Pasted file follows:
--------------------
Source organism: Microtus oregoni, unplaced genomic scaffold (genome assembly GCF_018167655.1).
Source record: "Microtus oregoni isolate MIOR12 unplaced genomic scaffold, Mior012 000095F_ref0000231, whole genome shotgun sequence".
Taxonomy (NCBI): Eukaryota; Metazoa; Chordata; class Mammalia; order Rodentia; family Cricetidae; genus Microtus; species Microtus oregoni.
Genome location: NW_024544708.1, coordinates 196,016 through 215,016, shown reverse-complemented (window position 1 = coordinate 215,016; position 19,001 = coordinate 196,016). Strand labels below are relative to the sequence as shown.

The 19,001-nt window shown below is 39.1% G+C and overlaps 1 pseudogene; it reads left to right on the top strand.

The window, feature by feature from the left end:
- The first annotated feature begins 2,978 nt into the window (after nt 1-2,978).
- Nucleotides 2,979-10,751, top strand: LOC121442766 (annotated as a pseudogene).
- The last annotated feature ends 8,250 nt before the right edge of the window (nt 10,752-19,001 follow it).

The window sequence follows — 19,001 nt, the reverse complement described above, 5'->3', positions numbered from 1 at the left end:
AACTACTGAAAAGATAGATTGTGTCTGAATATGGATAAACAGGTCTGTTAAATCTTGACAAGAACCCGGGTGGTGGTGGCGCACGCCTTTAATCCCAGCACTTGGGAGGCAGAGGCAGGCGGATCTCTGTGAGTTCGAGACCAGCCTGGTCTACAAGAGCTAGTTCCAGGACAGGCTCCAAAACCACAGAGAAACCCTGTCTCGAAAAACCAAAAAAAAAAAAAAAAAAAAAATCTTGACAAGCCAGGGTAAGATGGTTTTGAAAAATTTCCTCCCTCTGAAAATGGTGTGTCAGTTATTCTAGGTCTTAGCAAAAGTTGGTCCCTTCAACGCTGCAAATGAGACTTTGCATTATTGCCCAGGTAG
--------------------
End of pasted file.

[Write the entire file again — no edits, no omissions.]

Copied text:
Source organism: Microtus oregoni, unplaced genomic scaffold (genome assembly GCF_018167655.1).
Source record: "Microtus oregoni isolate MIOR12 unplaced genomic scaffold, Mior012 000095F_ref0000231, whole genome shotgun sequence".
Taxonomy (NCBI): Eukaryota; Metazoa; Chordata; class Mammalia; order Rodentia; family Cricetidae; genus Microtus; species Microtus oregoni.
Genome location: NW_024544708.1, coordinates 196,016 through 215,016, shown reverse-complemented (window position 1 = coordinate 215,016; position 19,001 = coordinate 196,016). Strand labels below are relative to the sequence as shown.

The 19,001-nt window shown below is 39.1% G+C and overlaps 1 pseudogene; it reads left to right on the top strand.

The window, feature by feature from the left end:
- The first annotated feature begins 2,978 nt into the window (after nt 1-2,978).
- Nucleotides 2,979-10,751, top strand: LOC121442766 (annotated as a pseudogene).
- The last annotated feature ends 8,250 nt before the right edge of the window (nt 10,752-19,001 follow it).

The window sequence follows — 19,001 nt, the reverse complement described above, 5'->3', positions numbered from 1 at the left end:
AACTACTGAAAAGATAGATTGTGTCTGAATATGGATAAACAGGTCTGTTAAATCTTGACAAGAACCCGGGTGGTGGTGGCGCACGCCTTTAATCCCAGCACTTGGGAGGCAGAGGCAGGCGGATCTCTGTGAGTTCGAGACCAGCCTGGTCTACAAGAGCTAGTTCCAGGACAGGCTCCAAAACCACAGAGAAACCCTGTCTCGAAAAACCAAAAAAAAAAAAAAAAAAAAAATCTTGACAAGCCAGGGTAAGATGGTTTTGAAAAATTTCCTCCCTCTGAAAATGGTGTGTCAGTTATTCTAGGTCTTAGCAAAAGTTGGTCCCTTCAACGCTGCAAATGAGACTTTGCATTATTGCCCAGGTAG